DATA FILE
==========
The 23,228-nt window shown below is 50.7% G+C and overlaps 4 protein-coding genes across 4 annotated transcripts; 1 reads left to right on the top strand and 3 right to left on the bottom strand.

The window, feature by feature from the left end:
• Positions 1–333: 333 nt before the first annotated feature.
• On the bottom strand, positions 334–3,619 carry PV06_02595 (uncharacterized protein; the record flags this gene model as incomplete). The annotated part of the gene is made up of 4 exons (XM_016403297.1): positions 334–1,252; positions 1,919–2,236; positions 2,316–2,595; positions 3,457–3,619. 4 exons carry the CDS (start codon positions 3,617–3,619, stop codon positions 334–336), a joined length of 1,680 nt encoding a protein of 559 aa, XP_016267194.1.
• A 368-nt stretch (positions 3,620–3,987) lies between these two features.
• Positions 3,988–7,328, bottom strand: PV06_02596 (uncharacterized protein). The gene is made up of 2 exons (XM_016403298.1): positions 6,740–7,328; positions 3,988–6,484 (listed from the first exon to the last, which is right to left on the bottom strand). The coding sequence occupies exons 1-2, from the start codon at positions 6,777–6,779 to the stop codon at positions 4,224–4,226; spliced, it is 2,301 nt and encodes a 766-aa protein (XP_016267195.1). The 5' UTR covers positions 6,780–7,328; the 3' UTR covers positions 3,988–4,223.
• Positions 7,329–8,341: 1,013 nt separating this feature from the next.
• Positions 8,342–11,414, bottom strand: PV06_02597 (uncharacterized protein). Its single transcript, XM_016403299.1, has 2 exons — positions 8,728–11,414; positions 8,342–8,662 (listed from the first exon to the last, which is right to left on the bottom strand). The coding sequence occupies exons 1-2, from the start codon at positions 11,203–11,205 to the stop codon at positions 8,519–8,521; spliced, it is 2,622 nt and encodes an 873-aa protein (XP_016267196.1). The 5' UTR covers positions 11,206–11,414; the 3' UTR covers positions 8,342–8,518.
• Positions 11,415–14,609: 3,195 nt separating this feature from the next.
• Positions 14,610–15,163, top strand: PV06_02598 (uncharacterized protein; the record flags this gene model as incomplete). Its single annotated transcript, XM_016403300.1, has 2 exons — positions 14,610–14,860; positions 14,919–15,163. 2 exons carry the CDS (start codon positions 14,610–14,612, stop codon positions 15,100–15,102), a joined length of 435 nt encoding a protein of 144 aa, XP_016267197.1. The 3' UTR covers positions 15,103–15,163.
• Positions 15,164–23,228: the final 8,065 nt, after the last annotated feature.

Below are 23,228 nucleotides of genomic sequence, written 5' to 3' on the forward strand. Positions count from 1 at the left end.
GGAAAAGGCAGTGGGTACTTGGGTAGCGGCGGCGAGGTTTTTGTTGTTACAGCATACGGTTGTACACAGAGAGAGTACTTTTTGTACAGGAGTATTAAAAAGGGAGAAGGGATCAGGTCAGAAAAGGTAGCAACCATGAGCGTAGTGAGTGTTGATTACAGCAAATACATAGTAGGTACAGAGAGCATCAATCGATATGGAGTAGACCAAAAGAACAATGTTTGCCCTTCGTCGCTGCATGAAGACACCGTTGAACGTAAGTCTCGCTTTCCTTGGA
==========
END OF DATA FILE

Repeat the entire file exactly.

The 23,228-nt window shown below is 50.7% G+C and overlaps 4 protein-coding genes across 4 annotated transcripts; 1 reads left to right on the top strand and 3 right to left on the bottom strand.

The window, feature by feature from the left end:
• Positions 1–333: 333 nt before the first annotated feature.
• On the bottom strand, positions 334–3,619 carry PV06_02595 (uncharacterized protein; the record flags this gene model as incomplete). The annotated part of the gene is made up of 4 exons (XM_016403297.1): positions 334–1,252; positions 1,919–2,236; positions 2,316–2,595; positions 3,457–3,619. 4 exons carry the CDS (start codon positions 3,617–3,619, stop codon positions 334–336), a joined length of 1,680 nt encoding a protein of 559 aa, XP_016267194.1.
• A 368-nt stretch (positions 3,620–3,987) lies between these two features.
• Positions 3,988–7,328, bottom strand: PV06_02596 (uncharacterized protein). The gene is made up of 2 exons (XM_016403298.1): positions 6,740–7,328; positions 3,988–6,484 (listed from the first exon to the last, which is right to left on the bottom strand). The coding sequence occupies exons 1-2, from the start codon at positions 6,777–6,779 to the stop codon at positions 4,224–4,226; spliced, it is 2,301 nt and encodes a 766-aa protein (XP_016267195.1). The 5' UTR covers positions 6,780–7,328; the 3' UTR covers positions 3,988–4,223.
• Positions 7,329–8,341: 1,013 nt separating this feature from the next.
• Positions 8,342–11,414, bottom strand: PV06_02597 (uncharacterized protein). Its single transcript, XM_016403299.1, has 2 exons — positions 8,728–11,414; positions 8,342–8,662 (listed from the first exon to the last, which is right to left on the bottom strand). The coding sequence occupies exons 1-2, from the start codon at positions 11,203–11,205 to the stop codon at positions 8,519–8,521; spliced, it is 2,622 nt and encodes an 873-aa protein (XP_016267196.1). The 5' UTR covers positions 11,206–11,414; the 3' UTR covers positions 8,342–8,518.
• Positions 11,415–14,609: 3,195 nt separating this feature from the next.
• Positions 14,610–15,163, top strand: PV06_02598 (uncharacterized protein; the record flags this gene model as incomplete). Its single annotated transcript, XM_016403300.1, has 2 exons — positions 14,610–14,860; positions 14,919–15,163. 2 exons carry the CDS (start codon positions 14,610–14,612, stop codon positions 15,100–15,102), a joined length of 435 nt encoding a protein of 144 aa, XP_016267197.1. The 3' UTR covers positions 15,103–15,163.
• Positions 15,164–23,228: the final 8,065 nt, after the last annotated feature.

Below are 23,228 nucleotides of genomic sequence, written 5' to 3' on the forward strand. Positions count from 1 at the left end.
GGAAAAGGCAGTGGGTACTTGGGTAGCGGCGGCGAGGTTTTTGTTGTTACAGCATACGGTTGTACACAGAGAGAGTACTTTTTGTACAGGAGTATTAAAAAGGGAGAAGGGATCAGGTCAGAAAAGGTAGCAACCATGAGCGTAGTGAGTGTTGATTACAGCAAATACATAGTAGGTACAGAGAGCATCAATCGATATGGAGTAGACCAAAAGAACAATGTTTGCCCTTCGTCGCTGCATGAAGACACCGTTGAACGTAAGTCTCGCTTTCCTTGGA